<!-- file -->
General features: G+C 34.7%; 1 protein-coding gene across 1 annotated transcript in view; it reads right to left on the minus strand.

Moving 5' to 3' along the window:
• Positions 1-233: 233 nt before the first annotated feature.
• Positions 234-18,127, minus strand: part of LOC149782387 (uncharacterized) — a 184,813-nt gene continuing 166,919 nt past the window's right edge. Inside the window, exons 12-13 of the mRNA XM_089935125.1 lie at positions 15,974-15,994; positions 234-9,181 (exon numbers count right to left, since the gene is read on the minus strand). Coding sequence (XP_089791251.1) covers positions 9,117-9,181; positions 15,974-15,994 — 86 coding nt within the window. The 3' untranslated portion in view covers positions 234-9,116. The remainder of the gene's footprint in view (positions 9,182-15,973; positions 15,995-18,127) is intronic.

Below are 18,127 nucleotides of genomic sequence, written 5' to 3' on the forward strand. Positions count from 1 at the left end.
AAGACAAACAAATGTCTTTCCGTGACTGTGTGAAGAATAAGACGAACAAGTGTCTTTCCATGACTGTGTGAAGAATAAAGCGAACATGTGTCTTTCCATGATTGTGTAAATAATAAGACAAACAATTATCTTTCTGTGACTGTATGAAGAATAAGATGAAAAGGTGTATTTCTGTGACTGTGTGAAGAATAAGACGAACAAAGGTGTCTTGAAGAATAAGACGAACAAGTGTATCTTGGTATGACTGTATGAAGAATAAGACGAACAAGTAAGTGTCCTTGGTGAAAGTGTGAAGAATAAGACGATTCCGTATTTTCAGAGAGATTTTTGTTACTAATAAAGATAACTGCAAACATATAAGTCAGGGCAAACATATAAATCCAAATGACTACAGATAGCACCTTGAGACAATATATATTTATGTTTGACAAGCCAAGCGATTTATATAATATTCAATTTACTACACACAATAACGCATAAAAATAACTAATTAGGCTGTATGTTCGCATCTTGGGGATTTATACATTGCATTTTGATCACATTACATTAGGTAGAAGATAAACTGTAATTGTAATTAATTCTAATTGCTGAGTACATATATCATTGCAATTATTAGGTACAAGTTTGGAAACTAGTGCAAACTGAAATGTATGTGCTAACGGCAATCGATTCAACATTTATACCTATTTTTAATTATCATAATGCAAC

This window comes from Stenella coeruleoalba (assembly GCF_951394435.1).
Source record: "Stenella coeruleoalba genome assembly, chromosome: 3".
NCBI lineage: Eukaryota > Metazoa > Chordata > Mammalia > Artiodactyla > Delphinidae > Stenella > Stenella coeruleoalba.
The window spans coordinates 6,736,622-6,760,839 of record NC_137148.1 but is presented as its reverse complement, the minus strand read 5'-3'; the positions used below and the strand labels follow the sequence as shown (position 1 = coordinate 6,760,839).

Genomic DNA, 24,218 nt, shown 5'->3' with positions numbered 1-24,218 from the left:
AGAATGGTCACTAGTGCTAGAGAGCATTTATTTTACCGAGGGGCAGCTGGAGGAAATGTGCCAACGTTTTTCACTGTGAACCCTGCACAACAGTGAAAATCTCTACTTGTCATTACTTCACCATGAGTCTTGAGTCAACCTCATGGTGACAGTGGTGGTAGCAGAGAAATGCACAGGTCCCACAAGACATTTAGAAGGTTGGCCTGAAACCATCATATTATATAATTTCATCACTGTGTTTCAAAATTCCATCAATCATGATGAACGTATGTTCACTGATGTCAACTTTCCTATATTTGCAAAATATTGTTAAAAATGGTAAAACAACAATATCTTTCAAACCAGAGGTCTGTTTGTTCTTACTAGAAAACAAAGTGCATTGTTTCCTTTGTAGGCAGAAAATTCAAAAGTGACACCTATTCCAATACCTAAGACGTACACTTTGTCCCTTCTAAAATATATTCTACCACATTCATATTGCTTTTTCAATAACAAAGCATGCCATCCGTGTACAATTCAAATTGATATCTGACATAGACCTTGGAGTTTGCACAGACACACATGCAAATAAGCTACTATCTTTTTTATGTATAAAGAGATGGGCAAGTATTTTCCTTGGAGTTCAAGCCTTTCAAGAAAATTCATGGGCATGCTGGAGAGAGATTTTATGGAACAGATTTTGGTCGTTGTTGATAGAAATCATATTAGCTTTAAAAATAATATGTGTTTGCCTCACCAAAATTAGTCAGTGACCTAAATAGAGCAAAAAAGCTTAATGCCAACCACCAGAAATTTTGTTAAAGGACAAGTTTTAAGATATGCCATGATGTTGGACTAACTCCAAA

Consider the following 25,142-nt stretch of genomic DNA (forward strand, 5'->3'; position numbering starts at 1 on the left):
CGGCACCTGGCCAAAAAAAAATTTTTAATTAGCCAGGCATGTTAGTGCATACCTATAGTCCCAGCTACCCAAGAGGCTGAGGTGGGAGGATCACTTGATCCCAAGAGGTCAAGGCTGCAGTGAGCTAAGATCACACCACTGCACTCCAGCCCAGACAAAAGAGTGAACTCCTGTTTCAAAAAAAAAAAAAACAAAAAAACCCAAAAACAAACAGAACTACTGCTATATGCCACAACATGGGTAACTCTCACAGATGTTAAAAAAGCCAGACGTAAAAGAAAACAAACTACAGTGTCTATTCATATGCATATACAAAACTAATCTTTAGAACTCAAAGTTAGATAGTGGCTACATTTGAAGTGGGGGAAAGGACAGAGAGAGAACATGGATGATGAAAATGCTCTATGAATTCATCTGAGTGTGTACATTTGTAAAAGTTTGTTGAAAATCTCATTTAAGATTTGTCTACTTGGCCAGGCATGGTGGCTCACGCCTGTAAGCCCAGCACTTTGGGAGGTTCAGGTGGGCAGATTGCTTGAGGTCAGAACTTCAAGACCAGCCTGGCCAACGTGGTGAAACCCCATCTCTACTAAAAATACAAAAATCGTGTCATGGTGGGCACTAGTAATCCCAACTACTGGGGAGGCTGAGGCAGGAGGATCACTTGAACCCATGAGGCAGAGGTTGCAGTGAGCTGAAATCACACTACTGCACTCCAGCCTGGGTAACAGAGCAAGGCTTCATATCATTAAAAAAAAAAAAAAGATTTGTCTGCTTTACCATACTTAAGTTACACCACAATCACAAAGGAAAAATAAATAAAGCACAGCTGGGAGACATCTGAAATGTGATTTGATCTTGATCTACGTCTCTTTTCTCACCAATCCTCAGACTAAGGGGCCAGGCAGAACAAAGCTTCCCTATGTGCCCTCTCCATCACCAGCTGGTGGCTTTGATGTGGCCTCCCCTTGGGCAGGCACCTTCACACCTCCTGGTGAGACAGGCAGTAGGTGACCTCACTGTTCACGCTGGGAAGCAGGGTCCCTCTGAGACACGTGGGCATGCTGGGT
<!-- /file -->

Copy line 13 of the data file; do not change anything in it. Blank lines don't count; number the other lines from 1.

Consider the following 25,142-nt stretch of genomic DNA (forward strand, 5'->3'; position numbering starts at 1 on the left):